We have done far more than was laid out in that initial statement, including helping the government reform the process of appointing Public Sector Bank management through the creation of the Bank Board Bureau (based on the recommendation of the RBI-appointed Nayak Committee), creating a whole set of new structures to allow banks to recover payments from failing projects, and forcing timely bank recognition of their unacknowledged bad debts and provisioning under the Asset Quality Review (AQR). We have worked on an enabling framework for National Payments Corporation of India to roll out the Universal Payment Interface, which will soon revolutionize mobile to mobile payments in the country. Internally, the RBI has gone through a restructuring and streamlining, designed and driven by our own senior staff. We are strengthening the specialization and skills of our employees so that they are second to none in the world. In everything we have done, we have been guided by the eminent public citizens on our Board such as Padma Vibhushan Dr. Anil Kakodkar, former Chairman of the Atomic Energy Commission and Padma Bhushan and Magsaysay award winner Ela Bhatt of the Self Employed Women’s Association. The integrity and capability of our people, and the transparency of our actions, is unparalleled, and I am proud to be a part of such a fine organization.
I am an academic and I have always made it clear that my ultimate home is in the realm of ideas. The approaching end of my three year term, and of my leave at the University of Chicago, was therefore a good time to reflect on how much we had accomplished. While all of what we laid out on that first day is done, two subsequent developments are yet to be completed. Inflation is in the target zone, but the monetary policy committee that will set policy has yet to be formed. Moreover, the bank clean up initiated under the Asset Quality Review, having already brought more credibility to bank balance sheets, is still ongoing. International developments also pose some risks in the short term.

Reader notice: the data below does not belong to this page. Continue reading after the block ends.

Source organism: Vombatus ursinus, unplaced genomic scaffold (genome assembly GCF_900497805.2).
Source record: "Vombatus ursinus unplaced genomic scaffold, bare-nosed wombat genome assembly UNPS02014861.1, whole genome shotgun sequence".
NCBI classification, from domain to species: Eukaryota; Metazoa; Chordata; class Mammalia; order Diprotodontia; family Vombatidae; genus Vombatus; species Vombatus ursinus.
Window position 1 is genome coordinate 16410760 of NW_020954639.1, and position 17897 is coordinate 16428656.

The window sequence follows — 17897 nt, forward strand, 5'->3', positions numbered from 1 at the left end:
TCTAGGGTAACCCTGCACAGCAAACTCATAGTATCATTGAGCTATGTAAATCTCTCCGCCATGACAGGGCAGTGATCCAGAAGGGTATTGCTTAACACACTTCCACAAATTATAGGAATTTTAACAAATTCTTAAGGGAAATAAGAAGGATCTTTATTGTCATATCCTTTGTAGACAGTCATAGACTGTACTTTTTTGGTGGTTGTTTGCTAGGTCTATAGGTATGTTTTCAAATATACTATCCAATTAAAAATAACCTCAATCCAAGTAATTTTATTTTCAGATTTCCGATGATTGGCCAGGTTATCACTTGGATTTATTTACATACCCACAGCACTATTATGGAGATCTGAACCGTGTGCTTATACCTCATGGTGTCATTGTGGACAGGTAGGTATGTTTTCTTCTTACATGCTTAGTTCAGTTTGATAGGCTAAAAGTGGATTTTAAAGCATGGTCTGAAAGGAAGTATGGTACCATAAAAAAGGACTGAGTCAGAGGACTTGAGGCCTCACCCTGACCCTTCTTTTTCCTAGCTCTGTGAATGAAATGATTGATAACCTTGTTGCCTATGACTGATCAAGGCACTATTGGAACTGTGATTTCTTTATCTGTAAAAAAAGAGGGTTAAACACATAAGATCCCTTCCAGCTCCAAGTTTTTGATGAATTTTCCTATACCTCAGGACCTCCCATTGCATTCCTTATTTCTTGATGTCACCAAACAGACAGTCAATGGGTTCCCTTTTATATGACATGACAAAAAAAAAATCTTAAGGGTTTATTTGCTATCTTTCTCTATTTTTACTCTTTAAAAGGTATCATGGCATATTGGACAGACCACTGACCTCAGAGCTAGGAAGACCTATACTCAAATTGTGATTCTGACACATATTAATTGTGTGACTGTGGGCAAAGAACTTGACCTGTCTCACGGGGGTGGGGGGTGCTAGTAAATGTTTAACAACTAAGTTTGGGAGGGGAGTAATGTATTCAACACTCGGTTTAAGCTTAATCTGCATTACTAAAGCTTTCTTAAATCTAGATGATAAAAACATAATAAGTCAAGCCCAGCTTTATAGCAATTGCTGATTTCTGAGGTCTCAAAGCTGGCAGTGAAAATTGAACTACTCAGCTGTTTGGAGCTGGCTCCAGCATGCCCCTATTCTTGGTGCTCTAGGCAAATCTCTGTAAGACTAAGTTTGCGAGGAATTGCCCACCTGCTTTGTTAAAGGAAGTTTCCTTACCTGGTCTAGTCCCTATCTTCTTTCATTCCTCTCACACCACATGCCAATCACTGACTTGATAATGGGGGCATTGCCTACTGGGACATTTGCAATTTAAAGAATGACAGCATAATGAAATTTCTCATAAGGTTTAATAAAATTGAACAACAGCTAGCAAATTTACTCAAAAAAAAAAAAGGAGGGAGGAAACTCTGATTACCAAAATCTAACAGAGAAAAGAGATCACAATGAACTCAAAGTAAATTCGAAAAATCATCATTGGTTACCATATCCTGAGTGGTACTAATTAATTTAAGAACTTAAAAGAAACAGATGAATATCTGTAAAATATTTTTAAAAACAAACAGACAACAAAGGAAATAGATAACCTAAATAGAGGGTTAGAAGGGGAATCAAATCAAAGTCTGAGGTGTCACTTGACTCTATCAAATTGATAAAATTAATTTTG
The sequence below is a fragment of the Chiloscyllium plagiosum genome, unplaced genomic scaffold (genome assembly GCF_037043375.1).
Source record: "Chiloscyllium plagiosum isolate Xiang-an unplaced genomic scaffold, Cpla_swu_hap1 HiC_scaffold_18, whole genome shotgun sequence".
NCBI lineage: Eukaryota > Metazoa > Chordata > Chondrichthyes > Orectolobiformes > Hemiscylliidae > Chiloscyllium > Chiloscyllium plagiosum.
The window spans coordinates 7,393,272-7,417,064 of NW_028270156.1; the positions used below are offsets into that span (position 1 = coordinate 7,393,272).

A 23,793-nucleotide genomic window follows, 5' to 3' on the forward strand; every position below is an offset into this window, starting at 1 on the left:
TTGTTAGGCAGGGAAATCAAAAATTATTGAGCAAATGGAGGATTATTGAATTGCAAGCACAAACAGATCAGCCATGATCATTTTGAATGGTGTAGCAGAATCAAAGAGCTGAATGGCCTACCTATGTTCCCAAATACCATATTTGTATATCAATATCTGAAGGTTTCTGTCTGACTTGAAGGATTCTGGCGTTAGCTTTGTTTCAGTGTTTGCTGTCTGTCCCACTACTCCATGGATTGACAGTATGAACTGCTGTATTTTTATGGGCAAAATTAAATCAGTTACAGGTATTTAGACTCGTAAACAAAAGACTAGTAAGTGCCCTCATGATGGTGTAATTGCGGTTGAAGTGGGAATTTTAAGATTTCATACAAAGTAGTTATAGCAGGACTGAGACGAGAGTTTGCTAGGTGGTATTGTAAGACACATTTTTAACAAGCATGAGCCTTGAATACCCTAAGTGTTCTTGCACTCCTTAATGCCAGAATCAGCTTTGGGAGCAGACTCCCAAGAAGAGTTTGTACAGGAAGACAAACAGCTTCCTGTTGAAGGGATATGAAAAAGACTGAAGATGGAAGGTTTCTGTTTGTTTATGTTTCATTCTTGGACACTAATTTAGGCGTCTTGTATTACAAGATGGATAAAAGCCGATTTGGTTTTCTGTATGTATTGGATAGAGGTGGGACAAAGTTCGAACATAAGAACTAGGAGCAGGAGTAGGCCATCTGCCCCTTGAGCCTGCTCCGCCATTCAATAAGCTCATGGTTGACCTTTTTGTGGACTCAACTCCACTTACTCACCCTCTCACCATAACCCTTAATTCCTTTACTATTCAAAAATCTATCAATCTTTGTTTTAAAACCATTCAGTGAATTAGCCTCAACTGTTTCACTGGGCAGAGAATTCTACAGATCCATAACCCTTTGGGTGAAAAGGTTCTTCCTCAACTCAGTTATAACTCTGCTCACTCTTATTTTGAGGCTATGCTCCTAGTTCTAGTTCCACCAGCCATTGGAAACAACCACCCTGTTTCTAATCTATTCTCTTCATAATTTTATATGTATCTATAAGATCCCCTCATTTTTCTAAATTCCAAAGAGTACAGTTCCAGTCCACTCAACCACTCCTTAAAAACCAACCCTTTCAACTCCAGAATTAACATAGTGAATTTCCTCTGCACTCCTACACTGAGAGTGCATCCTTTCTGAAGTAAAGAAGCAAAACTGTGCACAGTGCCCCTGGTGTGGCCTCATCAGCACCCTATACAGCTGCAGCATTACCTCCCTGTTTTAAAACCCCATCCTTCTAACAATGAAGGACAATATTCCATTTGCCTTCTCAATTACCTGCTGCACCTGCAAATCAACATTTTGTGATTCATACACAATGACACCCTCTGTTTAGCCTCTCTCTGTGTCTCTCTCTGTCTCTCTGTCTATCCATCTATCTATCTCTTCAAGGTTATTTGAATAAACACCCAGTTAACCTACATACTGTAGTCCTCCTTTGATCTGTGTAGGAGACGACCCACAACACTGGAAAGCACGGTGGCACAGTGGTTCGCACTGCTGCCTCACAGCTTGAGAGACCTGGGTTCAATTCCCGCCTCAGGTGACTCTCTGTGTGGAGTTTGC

While I was open to seeing these developments through, on due reflection, and after consultation with the government, I want to share with you that I will be returning to academia when my term as Governor ends on September 4, 2016. I will, of course, always be available to serve my country when needed.
Colleagues, we have worked with the government over the last three years to create a platform of macroeconomic and institutional stability. I am sure the work we have done will enable us to ride out imminent sources of market volatility like the threat of Brexit. We have made adequate preparations for the repayment of Foreign Currency Non-Resident (B) deposits and their outflow, managed properly, should largely be a non-event. Morale at the Bank is high because of your accomplishments. I am sure the reforms the government is undertaking, together with what will be done by you and other regulators, will build on this platform and reflect in greater job growth and prosperity for our people in the years to come. I am confident my successor will take us to new heights with your help. I will still be working with you for the next couple of months, but let me thank all of you in the RBI family in advance for your dedicated work and unflinching support. It has been a fantastic journey together!
Raghuram G. Rajan